The violent suppression of anti-government protests only 10 days before the start of the Mexico City Olympic Games.
“Elena Poniatowska is the author of more than 50 books that span almost every literary genre. Despite her wide-ranging production, she is best known for the genres she reinvented in Mexico: the chronicle and the testimonial novel. An outstanding example of the former, Massacre in Mexico (first published in English in 1975), is a collective account of the bloody 1968 assault on students by government forces in Mexico City’s Plaza de las Tres Culturas (also known as Tlatelolco Plaza), in which dozens of demonstrators—and perhaps as many as several hundred—were killed. Massacre in Mexico is a collage of desperate voices that are at the same time the work’s content and form. It is also a systematic condemnation of the Mexican government’s brutal response to the emboldened students who wished to take advantage of the international publicity generated by the Olympic Games (hosted for the first time by Mexico) by inviting foreign reporters to witness various acts of civil disobedience, including peaceful marches, demonstrations, and rallies. The students’ demands were judicious and well-defined: They asked for the dissolution or expulsion of the right-wing student groups supported by the Institutional Revolutionary Party (PRI), which had governed Mexico for over 30 years; indemnification for the families of those killed or wounded in previous skirmishes with the granaderos (riot police); the immediate release of all jailed students; the disbanding of the granaderos and other repressive police units; and the abrogation of Article 145 of Mexico’s penal code, which allowed for imprisonment based on the crime of ‘social dissolution.’ …”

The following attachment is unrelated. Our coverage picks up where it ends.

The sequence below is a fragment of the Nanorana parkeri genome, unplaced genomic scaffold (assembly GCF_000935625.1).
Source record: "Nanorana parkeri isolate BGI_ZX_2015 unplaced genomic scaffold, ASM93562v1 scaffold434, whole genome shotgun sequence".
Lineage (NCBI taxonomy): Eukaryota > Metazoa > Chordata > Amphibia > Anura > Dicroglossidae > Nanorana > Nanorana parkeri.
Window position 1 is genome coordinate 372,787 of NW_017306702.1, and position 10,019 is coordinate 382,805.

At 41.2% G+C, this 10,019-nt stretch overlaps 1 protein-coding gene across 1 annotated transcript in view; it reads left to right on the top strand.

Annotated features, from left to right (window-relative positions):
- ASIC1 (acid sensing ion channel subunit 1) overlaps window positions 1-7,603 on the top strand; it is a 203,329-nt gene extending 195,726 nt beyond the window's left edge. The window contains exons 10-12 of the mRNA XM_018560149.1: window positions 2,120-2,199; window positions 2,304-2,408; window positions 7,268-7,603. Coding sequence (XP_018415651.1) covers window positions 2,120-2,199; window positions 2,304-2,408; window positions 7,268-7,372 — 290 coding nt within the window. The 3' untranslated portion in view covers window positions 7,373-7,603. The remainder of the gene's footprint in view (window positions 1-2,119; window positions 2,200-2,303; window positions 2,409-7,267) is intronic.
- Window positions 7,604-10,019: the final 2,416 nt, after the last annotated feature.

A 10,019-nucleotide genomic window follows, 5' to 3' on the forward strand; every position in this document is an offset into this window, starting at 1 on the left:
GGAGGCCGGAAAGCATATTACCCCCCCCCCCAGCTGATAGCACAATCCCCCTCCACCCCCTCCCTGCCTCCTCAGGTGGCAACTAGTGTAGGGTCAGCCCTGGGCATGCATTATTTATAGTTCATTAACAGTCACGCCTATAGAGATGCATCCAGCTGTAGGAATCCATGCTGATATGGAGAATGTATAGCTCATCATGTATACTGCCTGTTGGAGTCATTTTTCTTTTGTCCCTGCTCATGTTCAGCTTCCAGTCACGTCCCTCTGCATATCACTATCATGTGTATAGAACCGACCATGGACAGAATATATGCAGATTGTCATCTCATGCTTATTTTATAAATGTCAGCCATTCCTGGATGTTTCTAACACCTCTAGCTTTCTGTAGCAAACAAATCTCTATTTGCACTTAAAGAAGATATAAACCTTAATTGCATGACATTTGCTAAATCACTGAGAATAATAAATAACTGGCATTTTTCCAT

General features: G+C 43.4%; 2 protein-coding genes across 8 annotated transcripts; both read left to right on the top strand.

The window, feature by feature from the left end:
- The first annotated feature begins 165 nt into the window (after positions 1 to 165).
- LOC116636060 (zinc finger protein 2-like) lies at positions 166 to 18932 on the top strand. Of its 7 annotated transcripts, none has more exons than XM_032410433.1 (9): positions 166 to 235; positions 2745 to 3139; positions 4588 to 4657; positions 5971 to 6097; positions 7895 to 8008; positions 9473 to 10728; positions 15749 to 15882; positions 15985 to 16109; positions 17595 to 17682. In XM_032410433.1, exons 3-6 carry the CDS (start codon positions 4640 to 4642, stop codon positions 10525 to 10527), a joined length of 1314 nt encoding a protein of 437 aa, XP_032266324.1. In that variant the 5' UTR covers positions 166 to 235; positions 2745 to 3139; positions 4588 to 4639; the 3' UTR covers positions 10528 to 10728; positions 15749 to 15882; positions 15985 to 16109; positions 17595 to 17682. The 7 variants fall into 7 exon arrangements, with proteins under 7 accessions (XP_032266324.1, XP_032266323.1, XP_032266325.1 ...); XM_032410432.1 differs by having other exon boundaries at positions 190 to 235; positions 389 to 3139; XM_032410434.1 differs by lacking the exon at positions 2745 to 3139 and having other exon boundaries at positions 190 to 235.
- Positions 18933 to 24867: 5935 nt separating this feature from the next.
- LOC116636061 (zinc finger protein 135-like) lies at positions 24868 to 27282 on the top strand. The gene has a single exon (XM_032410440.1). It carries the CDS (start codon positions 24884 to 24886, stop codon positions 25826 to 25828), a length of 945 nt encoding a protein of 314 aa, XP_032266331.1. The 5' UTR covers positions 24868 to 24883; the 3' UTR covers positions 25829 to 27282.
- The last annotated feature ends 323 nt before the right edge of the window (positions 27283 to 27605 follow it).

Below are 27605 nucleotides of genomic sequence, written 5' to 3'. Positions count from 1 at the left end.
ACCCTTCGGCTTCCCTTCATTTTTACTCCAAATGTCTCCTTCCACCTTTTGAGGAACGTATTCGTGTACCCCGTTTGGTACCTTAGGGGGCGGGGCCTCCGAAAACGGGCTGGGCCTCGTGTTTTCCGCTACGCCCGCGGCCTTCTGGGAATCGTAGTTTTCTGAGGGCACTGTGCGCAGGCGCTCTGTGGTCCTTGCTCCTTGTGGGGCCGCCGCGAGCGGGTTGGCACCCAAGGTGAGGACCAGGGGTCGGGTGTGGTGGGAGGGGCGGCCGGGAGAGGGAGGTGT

Tlatelolco, October 2, 1968: A day of infamy
Are the Rio Protests Echoes of Mexico City?: The 1968 Games’ Bloody Prelude
Oct. 2, 1968: `A brutal massacre’ and U.S. Government’s Role
amazon: Massacre in Mexico
YouTube: A Crash Course in Mexican History #7: Mexico 68 and The Tlatelolco Massacre, Massacre at Tlatelolco